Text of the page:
After the event, I walked the ten minutes to my school and worked a full day, teaching the kids of our city in exchange for normal teacher wages. I’m not paid a UFT central salary to organize full-time. But, I do organize. Plenty of teachers in the opposition do, but not necessarily in the ways that Unity wants us to. During my duty-free breaks, I spread the healthcare petition around my chapter. Despite reports that Unity Caucus members are using their titles/positions as paid UFT staffers to try and dissuade our membership from signing the petition, teachers in my school are signing it in droves, seeking to stop the City (and our complicit Unity-elected leaders) from making major changes to our healthcare without democratic member input. Petitions, by the way, are a great way to have 1:1 conversations about union issues with members of your chapter – members who you may not have a chance to regularly speak with throughout a busy school week. So don’t just sign today, take it to your chapters and get other members to sign as well.

Organizing against a stacked deck: analyzing the UFT ‘Grade-Ins’ today

Today, we’ll witness phase 2 of UFT’s official contract actions. The flagship of this phase is the ‘grade in,’ where members will choose a public place near their schools and perform paperwork, planning, grading, or other administrative duties. Here is the idea from UFT’s official materials, put succinctly: “

  • Meet up, bring your work, stack it up, and get to work.
    • Idea: stacks of grading, planning.
    • Idea: One pile of important work you would like to do, one pile of paperwork/other work that you are being forced to do that is taking up your time.”

Many in our union’s progressive opposition, including a number of members affiliated with New Action, are pursuing grade-ins and related activities. Some are enthusiastic, others are more pessimistic, but dutifully going through the motions. New Action hasn’t taken an official stance on the grade-ins, but here are some thoughts going in:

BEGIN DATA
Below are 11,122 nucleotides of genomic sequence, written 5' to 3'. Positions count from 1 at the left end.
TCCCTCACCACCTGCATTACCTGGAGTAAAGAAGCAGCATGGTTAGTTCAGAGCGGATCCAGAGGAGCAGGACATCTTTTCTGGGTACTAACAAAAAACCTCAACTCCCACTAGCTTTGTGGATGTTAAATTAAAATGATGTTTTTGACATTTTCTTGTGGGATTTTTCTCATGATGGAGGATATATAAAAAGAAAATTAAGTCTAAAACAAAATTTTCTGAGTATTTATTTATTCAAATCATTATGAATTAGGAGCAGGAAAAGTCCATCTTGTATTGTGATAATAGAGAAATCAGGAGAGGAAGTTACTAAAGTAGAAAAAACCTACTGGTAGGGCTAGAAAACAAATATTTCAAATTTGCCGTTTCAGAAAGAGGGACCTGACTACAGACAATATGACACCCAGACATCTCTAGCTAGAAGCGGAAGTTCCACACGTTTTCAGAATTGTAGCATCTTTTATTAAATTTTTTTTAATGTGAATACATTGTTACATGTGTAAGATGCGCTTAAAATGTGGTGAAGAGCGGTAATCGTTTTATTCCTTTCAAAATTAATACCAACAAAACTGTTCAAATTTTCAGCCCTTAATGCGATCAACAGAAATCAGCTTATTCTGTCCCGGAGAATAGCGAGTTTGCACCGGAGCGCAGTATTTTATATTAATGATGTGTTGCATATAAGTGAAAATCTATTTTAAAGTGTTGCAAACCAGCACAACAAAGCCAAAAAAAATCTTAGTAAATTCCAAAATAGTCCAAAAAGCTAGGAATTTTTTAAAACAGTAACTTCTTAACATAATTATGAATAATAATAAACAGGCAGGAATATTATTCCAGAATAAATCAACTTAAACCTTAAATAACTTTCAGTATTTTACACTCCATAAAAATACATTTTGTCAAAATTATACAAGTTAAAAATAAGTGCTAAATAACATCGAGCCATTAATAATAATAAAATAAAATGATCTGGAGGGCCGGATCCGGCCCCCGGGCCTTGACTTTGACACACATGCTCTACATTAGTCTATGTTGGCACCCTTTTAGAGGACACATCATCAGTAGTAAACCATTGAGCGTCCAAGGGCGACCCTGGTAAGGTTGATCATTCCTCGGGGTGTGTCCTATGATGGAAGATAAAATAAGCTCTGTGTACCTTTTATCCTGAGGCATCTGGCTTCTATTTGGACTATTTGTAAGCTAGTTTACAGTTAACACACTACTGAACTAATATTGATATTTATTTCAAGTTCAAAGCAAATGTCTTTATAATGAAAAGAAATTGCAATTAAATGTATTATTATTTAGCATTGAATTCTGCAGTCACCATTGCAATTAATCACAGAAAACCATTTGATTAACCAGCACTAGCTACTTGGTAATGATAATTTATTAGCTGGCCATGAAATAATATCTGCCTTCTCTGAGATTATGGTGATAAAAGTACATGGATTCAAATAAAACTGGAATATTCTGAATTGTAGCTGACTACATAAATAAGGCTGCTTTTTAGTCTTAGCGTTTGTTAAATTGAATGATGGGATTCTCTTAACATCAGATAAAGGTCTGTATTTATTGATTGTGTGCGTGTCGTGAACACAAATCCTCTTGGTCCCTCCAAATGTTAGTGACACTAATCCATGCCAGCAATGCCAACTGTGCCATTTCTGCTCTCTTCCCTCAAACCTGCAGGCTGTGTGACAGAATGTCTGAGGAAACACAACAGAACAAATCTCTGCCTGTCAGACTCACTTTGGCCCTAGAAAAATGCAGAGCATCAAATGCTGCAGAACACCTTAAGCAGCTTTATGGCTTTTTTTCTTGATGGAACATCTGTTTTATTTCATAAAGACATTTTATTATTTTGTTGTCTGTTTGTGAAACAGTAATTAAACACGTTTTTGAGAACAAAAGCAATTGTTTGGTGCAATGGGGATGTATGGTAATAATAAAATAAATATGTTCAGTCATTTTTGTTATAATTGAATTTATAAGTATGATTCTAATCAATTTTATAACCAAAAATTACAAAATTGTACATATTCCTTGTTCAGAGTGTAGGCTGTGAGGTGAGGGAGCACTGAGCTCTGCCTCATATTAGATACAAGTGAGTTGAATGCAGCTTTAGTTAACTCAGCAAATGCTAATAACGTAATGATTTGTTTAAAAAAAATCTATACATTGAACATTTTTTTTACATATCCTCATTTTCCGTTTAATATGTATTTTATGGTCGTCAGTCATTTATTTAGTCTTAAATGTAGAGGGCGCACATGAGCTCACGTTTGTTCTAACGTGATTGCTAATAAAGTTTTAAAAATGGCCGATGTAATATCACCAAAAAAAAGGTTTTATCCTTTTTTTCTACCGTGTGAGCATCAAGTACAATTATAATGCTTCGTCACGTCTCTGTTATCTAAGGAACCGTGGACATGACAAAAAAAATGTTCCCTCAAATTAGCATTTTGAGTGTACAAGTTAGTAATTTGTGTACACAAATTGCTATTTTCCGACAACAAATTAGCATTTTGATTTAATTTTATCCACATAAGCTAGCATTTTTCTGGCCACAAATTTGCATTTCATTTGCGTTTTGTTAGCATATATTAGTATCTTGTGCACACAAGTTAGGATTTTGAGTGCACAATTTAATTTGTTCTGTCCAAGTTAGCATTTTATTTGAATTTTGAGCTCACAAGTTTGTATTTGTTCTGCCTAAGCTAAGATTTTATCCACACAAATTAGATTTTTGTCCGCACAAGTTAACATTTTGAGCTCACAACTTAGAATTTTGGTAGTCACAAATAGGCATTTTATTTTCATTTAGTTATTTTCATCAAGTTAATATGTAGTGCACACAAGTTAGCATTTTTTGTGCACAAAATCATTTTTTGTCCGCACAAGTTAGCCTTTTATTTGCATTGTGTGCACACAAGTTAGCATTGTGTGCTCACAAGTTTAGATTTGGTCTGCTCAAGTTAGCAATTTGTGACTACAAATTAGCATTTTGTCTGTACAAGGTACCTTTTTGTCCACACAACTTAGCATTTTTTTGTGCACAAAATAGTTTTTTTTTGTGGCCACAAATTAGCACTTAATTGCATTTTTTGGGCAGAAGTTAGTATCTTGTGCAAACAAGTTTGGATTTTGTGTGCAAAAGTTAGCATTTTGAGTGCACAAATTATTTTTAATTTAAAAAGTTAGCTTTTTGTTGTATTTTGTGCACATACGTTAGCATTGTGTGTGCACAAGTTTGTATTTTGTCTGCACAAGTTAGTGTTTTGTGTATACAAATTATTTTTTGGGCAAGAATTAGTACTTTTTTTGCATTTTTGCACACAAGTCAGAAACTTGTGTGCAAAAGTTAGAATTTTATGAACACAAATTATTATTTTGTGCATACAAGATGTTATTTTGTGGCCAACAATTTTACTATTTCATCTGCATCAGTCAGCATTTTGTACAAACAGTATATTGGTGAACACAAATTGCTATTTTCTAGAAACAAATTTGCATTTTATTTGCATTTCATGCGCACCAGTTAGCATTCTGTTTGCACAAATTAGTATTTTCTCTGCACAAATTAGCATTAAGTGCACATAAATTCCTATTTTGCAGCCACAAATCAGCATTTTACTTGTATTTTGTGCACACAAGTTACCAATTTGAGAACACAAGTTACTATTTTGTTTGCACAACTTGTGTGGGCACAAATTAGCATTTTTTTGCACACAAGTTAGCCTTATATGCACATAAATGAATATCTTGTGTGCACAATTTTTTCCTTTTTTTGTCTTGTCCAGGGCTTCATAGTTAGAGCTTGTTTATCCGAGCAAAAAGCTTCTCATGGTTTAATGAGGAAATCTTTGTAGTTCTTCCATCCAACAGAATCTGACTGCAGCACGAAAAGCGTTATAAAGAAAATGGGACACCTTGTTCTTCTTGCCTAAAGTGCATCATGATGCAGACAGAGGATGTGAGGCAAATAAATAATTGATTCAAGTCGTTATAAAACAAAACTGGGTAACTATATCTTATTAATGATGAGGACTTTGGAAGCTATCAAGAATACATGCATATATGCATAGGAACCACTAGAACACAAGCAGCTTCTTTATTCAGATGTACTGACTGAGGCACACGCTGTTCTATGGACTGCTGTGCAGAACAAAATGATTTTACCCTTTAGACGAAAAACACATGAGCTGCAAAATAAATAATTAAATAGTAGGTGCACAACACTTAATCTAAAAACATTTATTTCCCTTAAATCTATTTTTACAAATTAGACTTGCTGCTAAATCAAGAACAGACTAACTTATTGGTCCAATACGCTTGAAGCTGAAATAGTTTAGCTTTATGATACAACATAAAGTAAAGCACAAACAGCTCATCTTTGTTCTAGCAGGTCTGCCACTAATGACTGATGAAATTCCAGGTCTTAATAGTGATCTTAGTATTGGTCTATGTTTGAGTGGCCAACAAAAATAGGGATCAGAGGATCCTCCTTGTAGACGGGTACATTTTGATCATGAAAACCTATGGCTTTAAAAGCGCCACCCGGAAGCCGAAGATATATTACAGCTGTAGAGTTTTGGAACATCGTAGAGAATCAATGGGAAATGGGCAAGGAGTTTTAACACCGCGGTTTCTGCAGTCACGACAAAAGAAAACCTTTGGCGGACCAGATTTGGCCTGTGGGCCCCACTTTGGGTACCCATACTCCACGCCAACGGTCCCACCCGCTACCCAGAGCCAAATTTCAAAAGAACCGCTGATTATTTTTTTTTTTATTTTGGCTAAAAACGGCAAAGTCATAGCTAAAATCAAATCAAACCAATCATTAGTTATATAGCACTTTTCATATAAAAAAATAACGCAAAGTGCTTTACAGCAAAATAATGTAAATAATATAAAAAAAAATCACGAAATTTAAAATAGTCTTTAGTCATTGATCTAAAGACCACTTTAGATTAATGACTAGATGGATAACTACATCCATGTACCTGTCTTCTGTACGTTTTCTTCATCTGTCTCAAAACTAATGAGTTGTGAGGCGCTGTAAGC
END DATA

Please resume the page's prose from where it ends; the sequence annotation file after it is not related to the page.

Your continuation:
Positives

  • Organizing with fellow members on contract-related activities can be a very good thing. It increases a sense of intra- and inter-chapter solidarity. I’m looking forward to meeting up with fellow UFT members near my own work-site today for an informational picket for that reason.  
  • This can be a very good moment to demonstrate to the broader public just how much work teachers do.

Criticisms:

  • Many members now see contract actions as pointless. With the pattern set below inflation, and with teachers going in already knowing that we’re getting a pay cut that our leadership did nothing to stop, a lot of members no longer see the point in organizing at all.
  • There’s something that feels insincere and performative about doing ‘contract actions’ with the most important parts already set. We also know that the City is unlikely to take any of this seriously.  UFT leadership has proclaimed that they are against members even having the right to strike, so I think Adams has pretty good idea that these ‘grade ins’ are about as far as we’re going to go as a union.  
  • The idea itself of a grade-in is arguably flawed from the get-go. Do we really want to normalize to the City that we do extra work at home after our contractual hours? And is this contract-action really inclusive for the diverse range of titles held by our membership or is it too teacher-focused?
  • With members having been threatened with legal action by the UFT’s own law firm for organizing even slightly outside of the box the last time around, many unionists feel turned off from official CAT actions this time. Members are also worried that they’ll be sued themselves for making some sort of error here. This feeling is compounded by the fact that UFT leadership admitted that they encouraged members to modify previous contract materials and sent their lawyers after us anyways.

I’ll admit. Weighing the pros at cons, at this point, the design of the CAT actions may feel futile. Is all this really designed to convince the City of anything? When the City already knows we’ll accept a pay cut and fight against our right to strike, do they really have an incentive to change anything else? Is the real audience actually UFT members themselves – just infrastructure for a yes vote, as I worried from the get-go?

Perhaps. Nevertheless, I don’t want to discourage members from having them. These sorts of events can be great places to organize with our colleagues and build solidarity. Just make sure to bring copies of the healthcare petition We aren’t just organizing against the City at this point; we’re organizing to get our own UFT leadership to do the right thing about our healthcare.


Content Policy

Content of signed articles and comments represents the opinions of their authors. The views expressed in signed articles are not necessarily the views of New Action/UFT.
June 2023